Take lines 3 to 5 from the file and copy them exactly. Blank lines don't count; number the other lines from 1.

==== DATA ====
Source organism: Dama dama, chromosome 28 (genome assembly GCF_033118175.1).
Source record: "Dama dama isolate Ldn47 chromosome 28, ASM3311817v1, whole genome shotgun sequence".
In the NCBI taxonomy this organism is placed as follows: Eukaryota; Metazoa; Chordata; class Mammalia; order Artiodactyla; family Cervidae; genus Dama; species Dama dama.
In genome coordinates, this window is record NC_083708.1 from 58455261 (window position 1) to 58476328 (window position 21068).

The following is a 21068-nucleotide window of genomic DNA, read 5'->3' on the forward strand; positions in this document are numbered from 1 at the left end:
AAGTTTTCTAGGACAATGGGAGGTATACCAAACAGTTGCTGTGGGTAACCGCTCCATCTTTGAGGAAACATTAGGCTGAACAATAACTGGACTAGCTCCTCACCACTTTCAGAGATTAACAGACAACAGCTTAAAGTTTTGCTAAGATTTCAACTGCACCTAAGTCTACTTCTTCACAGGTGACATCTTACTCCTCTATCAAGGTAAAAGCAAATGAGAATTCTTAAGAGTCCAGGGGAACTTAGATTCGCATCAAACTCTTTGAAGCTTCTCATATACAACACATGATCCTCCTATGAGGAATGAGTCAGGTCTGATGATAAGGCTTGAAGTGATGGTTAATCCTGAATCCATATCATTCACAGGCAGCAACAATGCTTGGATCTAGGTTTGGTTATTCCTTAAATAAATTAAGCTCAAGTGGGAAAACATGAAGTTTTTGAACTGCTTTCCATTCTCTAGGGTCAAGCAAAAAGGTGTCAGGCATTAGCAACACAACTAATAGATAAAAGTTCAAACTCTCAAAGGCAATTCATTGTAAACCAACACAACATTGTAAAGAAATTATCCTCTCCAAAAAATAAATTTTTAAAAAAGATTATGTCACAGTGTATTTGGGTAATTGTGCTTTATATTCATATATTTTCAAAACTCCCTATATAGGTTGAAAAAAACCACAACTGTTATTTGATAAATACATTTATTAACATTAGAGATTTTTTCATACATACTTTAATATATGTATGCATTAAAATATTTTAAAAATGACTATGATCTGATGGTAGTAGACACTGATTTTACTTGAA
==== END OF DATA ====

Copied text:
In the NCBI taxonomy this organism is placed as follows: Eukaryota; Metazoa; Chordata; class Mammalia; order Artiodactyla; family Cervidae; genus Dama; species Dama dama.
In genome coordinates, this window is record NC_083708.1 from 58455261 (window position 1) to 58476328 (window position 21068).

The following is a 21068-nucleotide window of genomic DNA, read 5'->3' on the forward strand; positions in this document are numbered from 1 at the left end: